The undrained shear response of monotonically loaded isotropically consolidated saturated sands can be characterised by a change in the excess pore pressure generation in the sample. The generation of positive and negative excess pore water pressures is related to contractive and dilative responses. The increase or decrease in pore water pressure continues until it reaches critical state (known as steady state for undrained tests). In general, Casagrande’s definition of critical state for sands has been utilised in most commonly used liquefaction analyses, and is referred to as the steadystate procedure (Castro, 1969; Casagrande, 1977; Castro & Poulos, 1977; Poulos et al., 1985). In the laboratory, consolidated undrained triaxial tests on both reconstituted and undisturbed samples are generally carried out to evaluate the steady state of sands (Poulos et al., 1985). However, it is very clear that steady-state determination from consolidated undrained tests with pore pressure measurements is sensitive to parameters such as initial effective confining pressure and initial fabric (Poulos, 1981; Been & Jefferies, 1985; Been et al., 1991; Castro et al., 1992). The most recent findings of De Gregorio (1990) indicate that critical state is influenced by the method of soil sample preparation (moist tamping, moist vibration or dry pluviation). This may be due to the volume change tendency caused by the difference in the fabric of the sand, which affects the critical-state response. Furthermore, such behaviour also depends on the loading system equipment’s capability to keep up with the potential for sample deformation, an important point with regard to potential differences in testing equipment from one laboratory to another. In this regard, Norris et al. (1997) developed a methodology to predict the undrained shear response of sands from drained triaxial tests carried out from isotropic rebound paths based on the effective stress concept. This method makes it possible for the majority of geotechnical firms to participate in the prediction of static liquefaction and residual strength by performing traditional drained tests with volume change measurements. Furthermore, this method also provides the condition and logic for the development of complete as against limited liquefaction (Norris et al., 1997).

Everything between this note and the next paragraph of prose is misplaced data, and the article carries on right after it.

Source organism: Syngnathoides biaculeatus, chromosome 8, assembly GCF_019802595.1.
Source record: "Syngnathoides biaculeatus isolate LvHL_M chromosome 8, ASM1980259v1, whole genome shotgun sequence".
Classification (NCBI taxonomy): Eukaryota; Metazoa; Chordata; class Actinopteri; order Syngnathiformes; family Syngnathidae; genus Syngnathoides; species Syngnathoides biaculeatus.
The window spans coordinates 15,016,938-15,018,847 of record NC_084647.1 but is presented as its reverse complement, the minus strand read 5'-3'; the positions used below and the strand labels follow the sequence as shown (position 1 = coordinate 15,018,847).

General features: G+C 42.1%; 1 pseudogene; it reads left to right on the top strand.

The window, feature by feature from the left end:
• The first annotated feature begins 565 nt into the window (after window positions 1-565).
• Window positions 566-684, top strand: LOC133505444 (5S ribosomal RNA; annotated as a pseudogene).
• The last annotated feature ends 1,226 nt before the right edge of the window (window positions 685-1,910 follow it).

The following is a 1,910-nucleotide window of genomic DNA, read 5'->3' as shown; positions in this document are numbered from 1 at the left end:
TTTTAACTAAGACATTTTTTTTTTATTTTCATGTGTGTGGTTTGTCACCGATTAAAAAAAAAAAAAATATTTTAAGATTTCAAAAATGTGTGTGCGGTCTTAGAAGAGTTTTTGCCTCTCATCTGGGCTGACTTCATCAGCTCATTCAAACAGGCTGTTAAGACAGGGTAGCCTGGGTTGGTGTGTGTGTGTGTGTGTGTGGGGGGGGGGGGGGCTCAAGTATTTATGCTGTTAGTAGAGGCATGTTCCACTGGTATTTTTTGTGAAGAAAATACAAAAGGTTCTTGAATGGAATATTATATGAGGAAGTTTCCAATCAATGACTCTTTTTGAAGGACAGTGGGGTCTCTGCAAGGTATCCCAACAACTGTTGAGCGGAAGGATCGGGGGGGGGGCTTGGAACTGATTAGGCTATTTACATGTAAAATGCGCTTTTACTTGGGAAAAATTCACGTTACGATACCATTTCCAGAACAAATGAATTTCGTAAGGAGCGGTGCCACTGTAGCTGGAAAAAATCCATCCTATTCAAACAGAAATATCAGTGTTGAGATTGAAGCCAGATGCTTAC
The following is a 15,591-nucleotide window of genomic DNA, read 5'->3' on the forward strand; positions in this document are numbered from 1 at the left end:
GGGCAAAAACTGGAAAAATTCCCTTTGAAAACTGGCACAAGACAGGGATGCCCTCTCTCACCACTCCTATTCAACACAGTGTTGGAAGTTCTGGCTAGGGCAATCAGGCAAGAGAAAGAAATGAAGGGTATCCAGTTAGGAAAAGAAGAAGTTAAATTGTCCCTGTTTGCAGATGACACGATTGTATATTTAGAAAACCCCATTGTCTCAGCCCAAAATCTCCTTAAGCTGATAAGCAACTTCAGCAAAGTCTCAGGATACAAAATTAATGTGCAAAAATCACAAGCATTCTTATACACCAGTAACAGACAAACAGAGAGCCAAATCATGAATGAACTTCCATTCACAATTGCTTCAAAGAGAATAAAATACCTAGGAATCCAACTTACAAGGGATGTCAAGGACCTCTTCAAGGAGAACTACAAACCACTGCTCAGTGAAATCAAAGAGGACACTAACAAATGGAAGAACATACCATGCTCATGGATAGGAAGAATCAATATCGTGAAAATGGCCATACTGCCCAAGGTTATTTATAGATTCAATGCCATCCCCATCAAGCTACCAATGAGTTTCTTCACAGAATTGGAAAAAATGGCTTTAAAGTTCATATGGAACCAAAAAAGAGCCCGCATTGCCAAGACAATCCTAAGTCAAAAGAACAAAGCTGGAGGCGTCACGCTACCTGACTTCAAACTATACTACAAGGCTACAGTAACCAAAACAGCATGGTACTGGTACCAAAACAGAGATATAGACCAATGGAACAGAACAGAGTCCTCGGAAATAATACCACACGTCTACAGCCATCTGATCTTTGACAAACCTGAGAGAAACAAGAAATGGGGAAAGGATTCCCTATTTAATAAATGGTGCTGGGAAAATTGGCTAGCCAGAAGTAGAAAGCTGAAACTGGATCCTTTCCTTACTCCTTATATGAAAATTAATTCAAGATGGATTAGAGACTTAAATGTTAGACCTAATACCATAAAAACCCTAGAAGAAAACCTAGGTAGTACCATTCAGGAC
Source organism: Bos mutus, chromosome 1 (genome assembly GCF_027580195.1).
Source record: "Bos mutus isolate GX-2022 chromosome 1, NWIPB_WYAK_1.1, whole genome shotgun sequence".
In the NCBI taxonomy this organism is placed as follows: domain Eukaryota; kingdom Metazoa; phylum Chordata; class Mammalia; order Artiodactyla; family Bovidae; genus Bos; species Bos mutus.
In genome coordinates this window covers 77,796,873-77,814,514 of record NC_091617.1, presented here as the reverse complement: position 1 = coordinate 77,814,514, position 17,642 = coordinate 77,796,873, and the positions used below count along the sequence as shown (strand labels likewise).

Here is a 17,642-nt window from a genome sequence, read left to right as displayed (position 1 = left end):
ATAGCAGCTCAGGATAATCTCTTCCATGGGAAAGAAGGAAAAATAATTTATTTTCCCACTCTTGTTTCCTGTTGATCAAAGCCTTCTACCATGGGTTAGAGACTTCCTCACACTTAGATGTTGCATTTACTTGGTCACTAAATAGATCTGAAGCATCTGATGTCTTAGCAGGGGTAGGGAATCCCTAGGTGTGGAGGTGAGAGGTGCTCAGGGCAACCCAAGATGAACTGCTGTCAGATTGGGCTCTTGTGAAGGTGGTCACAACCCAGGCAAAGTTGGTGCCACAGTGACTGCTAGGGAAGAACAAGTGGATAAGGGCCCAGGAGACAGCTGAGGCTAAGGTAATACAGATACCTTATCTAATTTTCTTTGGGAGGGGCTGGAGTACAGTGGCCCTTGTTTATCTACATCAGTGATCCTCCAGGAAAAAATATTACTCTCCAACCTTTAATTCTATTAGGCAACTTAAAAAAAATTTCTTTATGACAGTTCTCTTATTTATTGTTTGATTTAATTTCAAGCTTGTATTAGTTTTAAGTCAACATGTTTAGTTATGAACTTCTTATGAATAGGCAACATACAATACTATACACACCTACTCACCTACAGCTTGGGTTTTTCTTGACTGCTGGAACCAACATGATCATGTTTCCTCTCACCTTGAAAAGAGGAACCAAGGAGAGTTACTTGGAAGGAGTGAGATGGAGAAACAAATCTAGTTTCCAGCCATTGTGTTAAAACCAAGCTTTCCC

In the laboratory, drained triaxial shear tests were used to predict undrained behaviour using samples consolidated to the desired confining pressure and then rebounded to lower pressures. However, it is seldom possible in the laboratory to consolidate the assemblies along identical paths owing to the difficulty of preparing samples with the same initial fabric.
In this technical note, the method proposed by Norris et al. (1997) is revisited using discrete element methods (DEM) (Cundall & Strack, 1979), by which means the sample preparation problem can be avoided. In addition, laboratory experiments on clean sands were carried out to validate the numerical simulation results using DEM.